Moonlight Brightness Measured For The First Time Accurately


To measure the brightness of the moon, NIST scientists installed a telescope on a NASA aircraft capable of rising above others – ER-2, which in 1998 set a world record for horizontal flight altitude for vehicles weighing from 12 to 16 tons – 20,479 meters.

Existing estimates of the brightness of the Moon have an error of at least 5%, since measurements have so far been carried out only from the surface of the Earth through the haze of the atmosphere. Now scientists have measured the brightness of the moon above the clouds, for which they installed a special telescope on an airplane. The error in new measurements will be less than 1%, according to the American National Institute of Standards and Technology (NIST).

Knowing how bright the light reflected from the moon can improve the accuracy of data from satellites that use the luminosity of the moon to test the operation of their instruments. These are meteorological satellites, as well as those that monitor the status of crops and observe the dangerous flowering of algae.

Having directed the satellite to the Moon and comparing its observations with the actual brightness of the Moon, scientists can check whether the satellite sees the Earth correctly and correct the information coming from it to exclude any errors, including in the data obtained earlier.

Measurements of the brightness of the moonlight were carried out in the predawn hours. During each flight, the telescope placed on the wing of the aircraft was sent to the moon for half an hour. The altitude at which the studies were conducted was about 21 kilometers, which is approximately twice the height of the flight of a commercial airliner.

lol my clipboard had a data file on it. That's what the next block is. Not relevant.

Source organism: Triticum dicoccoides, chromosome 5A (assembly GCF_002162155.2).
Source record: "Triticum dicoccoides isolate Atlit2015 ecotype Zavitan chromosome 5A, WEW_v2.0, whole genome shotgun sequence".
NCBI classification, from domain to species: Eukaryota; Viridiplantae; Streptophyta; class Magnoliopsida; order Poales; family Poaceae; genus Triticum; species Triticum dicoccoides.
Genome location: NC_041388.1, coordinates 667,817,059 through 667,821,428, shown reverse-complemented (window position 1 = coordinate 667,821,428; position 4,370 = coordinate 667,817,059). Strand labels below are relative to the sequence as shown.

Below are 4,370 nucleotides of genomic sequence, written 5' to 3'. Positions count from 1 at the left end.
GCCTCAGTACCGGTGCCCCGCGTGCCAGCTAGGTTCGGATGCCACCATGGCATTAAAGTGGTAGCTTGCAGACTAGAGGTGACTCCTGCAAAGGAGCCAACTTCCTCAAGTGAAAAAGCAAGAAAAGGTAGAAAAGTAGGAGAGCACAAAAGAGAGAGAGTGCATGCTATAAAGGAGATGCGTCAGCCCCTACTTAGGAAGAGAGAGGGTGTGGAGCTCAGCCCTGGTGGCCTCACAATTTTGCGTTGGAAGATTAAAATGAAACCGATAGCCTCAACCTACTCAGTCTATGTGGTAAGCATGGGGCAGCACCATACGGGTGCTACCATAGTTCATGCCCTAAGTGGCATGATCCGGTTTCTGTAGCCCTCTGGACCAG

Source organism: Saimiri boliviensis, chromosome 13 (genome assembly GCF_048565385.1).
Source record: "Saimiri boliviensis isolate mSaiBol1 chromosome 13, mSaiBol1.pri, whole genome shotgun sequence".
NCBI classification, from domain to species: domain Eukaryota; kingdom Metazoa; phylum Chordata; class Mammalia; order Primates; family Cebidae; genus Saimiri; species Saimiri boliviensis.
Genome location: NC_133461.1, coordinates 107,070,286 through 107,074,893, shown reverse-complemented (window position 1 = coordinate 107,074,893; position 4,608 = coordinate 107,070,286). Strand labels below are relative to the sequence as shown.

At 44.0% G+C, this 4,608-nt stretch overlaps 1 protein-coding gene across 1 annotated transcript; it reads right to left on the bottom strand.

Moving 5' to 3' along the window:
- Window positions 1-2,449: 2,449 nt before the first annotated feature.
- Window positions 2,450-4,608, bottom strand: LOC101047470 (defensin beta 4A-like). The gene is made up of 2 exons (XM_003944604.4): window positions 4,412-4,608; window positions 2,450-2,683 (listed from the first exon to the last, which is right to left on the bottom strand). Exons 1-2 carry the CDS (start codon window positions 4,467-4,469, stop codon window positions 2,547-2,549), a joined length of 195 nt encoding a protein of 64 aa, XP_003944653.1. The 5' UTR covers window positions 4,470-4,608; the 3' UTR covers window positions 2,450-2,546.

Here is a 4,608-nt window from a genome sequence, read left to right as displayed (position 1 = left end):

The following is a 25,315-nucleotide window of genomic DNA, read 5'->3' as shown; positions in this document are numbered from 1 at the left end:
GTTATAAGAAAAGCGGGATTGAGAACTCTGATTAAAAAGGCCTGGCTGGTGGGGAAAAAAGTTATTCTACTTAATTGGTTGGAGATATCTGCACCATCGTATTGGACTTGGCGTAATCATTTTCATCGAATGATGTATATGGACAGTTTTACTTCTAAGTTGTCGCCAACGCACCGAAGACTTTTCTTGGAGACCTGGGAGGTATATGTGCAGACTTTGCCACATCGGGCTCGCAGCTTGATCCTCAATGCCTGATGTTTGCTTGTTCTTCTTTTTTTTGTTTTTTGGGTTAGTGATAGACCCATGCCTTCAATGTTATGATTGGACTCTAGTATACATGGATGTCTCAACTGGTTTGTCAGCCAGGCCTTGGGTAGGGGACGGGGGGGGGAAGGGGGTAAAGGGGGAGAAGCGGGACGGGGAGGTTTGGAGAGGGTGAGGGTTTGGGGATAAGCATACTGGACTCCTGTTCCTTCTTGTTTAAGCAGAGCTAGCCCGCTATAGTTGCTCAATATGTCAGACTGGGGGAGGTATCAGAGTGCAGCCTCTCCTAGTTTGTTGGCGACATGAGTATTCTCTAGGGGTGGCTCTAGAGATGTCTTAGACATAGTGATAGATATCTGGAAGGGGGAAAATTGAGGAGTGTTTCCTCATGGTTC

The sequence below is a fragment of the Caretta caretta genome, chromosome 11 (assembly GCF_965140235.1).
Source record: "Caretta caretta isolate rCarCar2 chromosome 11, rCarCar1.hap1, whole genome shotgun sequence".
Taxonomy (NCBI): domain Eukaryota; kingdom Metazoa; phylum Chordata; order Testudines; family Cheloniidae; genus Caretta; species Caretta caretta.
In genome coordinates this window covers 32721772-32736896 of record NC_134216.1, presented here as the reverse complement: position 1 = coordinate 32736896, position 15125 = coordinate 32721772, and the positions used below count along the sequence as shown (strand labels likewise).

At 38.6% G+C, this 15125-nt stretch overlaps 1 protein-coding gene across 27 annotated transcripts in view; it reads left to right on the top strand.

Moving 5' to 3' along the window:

To determine the brightness of the moon, you can’t just send a telescope into space, as it will encounter the same problems that other satellites observing the Earth experience. In addition, in space conditions, instruments may fail or their calibration will fail. By raising the telescope over the troposphere for a while, scientists can check it after landing and determine how accurate the data were. At the same time, the influence of most factors that reduce the accuracy of observations is eliminated anyway – 80% of the entire Earth’s atmosphere is under the wing of the plane.

Scientists are still busy analyzing the results of observation. For a more accurate determination of brightness, it is necessary to measure the reflected light at different phases of the moon for at least three years.

Comments